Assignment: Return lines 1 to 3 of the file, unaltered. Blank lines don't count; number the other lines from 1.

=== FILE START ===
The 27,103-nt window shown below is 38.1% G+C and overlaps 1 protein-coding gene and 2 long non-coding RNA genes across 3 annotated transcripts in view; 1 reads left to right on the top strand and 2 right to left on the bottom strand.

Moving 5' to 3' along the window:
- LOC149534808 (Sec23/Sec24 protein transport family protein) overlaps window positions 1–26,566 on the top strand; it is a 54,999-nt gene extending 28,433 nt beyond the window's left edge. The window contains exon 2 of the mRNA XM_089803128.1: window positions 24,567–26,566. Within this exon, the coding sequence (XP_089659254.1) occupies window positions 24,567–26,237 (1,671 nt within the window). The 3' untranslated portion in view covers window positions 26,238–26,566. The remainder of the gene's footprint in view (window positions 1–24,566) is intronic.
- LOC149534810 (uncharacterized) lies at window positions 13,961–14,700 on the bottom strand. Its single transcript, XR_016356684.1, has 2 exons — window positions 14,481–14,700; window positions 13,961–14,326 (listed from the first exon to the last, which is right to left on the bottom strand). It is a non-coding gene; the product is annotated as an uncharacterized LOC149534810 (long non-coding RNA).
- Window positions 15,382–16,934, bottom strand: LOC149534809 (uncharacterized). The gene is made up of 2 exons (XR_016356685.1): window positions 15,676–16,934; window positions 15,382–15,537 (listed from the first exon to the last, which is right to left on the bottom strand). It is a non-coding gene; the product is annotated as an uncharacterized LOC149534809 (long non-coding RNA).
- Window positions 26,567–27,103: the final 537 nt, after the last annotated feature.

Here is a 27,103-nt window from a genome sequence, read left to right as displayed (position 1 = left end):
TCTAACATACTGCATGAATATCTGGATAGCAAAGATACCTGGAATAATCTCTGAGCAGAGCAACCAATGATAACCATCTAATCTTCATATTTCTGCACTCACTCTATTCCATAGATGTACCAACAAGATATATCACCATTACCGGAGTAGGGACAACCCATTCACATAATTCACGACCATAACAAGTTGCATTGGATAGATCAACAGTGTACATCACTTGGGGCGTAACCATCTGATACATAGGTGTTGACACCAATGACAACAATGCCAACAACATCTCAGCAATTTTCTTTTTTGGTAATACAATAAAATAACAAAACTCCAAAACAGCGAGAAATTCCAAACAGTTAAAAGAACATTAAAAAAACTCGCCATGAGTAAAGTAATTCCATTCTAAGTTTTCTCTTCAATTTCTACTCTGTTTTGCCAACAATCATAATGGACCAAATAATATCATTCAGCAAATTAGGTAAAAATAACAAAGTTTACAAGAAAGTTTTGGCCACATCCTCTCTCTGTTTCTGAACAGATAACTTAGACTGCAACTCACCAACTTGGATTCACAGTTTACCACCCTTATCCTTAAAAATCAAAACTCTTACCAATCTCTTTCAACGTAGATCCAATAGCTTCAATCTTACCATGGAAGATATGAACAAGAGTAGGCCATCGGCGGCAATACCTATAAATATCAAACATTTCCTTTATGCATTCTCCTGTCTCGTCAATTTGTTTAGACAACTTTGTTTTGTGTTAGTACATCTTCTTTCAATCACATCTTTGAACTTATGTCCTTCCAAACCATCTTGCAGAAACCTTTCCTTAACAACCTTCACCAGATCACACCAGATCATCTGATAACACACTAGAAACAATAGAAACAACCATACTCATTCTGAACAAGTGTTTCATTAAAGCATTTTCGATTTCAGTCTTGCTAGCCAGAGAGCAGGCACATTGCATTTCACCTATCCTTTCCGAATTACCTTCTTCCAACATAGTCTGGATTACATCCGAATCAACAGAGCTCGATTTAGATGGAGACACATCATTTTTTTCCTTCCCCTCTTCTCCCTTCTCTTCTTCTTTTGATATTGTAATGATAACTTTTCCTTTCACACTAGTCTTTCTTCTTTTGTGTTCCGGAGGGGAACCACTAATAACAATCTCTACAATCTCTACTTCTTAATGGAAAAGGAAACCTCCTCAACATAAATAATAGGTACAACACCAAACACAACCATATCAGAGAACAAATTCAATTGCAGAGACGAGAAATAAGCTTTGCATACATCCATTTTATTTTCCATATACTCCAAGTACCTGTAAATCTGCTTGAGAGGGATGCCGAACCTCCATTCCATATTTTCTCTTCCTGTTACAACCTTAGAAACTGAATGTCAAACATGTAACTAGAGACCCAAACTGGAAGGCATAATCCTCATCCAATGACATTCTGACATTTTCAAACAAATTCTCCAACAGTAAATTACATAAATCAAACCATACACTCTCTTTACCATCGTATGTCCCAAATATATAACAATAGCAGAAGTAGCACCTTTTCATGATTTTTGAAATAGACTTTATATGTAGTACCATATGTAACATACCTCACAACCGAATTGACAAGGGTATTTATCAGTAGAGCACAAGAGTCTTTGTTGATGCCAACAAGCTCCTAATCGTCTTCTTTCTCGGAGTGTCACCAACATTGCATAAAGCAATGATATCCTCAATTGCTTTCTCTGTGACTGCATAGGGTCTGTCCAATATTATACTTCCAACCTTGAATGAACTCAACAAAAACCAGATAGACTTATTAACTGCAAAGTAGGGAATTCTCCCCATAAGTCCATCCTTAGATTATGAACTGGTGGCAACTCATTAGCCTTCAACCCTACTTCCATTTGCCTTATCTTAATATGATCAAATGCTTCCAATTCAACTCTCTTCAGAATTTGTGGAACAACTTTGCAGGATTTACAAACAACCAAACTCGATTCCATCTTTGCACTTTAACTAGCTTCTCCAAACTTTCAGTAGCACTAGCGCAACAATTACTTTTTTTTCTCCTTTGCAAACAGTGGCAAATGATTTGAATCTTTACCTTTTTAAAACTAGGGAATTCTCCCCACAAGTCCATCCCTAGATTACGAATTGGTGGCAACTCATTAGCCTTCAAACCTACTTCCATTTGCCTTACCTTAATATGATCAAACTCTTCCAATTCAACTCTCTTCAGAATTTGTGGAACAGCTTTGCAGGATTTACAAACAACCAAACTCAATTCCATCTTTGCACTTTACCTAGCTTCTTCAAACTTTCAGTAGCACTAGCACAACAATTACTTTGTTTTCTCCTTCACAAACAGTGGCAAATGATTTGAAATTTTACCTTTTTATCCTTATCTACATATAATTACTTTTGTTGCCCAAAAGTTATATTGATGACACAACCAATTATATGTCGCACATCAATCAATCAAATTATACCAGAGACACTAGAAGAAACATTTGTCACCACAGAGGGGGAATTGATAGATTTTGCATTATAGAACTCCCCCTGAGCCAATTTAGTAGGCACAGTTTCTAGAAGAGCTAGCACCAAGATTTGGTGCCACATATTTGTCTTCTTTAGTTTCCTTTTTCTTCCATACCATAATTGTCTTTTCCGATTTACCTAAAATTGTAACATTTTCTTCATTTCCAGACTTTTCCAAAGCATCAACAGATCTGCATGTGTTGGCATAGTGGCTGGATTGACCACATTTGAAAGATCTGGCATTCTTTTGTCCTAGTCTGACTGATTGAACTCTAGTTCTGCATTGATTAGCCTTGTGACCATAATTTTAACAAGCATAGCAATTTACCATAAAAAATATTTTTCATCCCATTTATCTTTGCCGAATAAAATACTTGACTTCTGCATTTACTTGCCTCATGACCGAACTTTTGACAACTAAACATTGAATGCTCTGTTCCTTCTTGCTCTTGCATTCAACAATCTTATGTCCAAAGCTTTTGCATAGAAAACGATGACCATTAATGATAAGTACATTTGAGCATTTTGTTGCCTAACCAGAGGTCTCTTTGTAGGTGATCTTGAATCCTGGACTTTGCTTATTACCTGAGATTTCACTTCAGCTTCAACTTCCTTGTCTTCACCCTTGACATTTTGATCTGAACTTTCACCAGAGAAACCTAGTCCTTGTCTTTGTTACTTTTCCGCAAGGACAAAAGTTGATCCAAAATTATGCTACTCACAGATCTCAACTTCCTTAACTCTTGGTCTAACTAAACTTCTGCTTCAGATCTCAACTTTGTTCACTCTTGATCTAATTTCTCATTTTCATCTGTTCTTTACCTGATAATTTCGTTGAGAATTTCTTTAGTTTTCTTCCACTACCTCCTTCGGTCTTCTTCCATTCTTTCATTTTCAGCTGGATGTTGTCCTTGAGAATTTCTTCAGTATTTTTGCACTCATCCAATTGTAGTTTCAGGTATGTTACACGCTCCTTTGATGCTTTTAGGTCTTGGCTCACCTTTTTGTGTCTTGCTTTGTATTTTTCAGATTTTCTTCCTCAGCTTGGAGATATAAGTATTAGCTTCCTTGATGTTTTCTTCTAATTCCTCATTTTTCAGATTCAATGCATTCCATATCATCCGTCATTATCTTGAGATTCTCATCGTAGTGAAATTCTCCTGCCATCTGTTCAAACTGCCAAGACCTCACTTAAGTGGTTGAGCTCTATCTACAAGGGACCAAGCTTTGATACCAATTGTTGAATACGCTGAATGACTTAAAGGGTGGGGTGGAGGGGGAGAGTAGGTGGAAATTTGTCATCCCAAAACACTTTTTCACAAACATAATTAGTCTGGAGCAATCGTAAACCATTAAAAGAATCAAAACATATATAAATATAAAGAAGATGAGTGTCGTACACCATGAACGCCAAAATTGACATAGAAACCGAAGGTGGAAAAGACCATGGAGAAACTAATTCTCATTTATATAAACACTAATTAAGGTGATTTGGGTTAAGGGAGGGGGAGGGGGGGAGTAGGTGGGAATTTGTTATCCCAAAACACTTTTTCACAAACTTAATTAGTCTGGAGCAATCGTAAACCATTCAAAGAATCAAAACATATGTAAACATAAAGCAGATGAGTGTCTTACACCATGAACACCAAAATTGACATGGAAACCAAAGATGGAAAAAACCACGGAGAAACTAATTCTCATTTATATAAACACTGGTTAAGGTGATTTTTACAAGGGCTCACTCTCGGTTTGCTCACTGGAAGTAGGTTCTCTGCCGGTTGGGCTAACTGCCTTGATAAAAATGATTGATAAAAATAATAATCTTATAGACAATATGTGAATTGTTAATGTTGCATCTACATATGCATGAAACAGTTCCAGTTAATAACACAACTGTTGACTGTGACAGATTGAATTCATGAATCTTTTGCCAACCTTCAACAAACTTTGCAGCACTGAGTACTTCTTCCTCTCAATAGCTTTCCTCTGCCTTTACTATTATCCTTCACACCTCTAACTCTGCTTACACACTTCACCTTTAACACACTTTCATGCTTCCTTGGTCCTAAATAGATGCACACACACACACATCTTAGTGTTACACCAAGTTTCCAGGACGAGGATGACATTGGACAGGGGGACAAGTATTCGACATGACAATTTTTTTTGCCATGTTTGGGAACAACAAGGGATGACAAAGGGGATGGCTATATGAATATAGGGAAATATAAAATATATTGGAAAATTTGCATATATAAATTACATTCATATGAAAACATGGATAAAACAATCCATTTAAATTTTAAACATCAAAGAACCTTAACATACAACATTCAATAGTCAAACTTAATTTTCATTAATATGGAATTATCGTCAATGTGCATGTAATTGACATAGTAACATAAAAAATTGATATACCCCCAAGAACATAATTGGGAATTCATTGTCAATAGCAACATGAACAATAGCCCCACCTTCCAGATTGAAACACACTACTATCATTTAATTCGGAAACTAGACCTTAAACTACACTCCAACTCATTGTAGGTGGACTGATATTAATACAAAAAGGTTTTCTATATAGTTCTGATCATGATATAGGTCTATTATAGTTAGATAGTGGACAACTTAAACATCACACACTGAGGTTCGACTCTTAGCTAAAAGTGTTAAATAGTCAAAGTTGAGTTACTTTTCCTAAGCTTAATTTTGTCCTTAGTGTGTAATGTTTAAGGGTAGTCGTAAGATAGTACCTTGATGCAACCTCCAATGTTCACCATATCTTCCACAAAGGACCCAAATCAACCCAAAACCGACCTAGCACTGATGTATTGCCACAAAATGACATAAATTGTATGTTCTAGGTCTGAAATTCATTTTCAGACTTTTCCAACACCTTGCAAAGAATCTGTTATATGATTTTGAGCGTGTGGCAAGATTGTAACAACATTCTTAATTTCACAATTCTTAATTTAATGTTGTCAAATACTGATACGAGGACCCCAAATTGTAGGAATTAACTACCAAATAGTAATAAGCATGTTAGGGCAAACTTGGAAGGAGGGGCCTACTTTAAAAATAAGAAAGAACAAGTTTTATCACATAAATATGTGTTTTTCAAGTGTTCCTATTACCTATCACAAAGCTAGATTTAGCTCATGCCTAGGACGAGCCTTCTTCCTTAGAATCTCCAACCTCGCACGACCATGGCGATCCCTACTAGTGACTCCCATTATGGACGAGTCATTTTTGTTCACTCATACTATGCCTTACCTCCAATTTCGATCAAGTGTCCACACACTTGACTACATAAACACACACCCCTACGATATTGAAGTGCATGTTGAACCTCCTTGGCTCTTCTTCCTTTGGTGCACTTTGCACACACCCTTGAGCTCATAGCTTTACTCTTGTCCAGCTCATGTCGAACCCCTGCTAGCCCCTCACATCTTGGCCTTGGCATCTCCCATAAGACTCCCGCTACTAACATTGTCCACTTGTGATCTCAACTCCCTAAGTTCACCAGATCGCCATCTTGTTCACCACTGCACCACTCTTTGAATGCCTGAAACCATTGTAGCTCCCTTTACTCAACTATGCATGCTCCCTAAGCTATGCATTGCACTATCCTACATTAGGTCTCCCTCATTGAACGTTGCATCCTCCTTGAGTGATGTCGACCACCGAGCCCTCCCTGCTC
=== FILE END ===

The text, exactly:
The 27,103-nt window shown below is 38.1% G+C and overlaps 1 protein-coding gene and 2 long non-coding RNA genes across 3 annotated transcripts in view; 1 reads left to right on the top strand and 2 right to left on the bottom strand.

Moving 5' to 3' along the window:
- LOC149534808 (Sec23/Sec24 protein transport family protein) overlaps window positions 1–26,566 on the top strand; it is a 54,999-nt gene extending 28,433 nt beyond the window's left edge. The window contains exon 2 of the mRNA XM_089803128.1: window positions 24,567–26,566. Within this exon, the coding sequence (XP_089659254.1) occupies window positions 24,567–26,237 (1,671 nt within the window). The 3' untranslated portion in view covers window positions 26,238–26,566. The remainder of the gene's footprint in view (window positions 1–24,566) is intronic.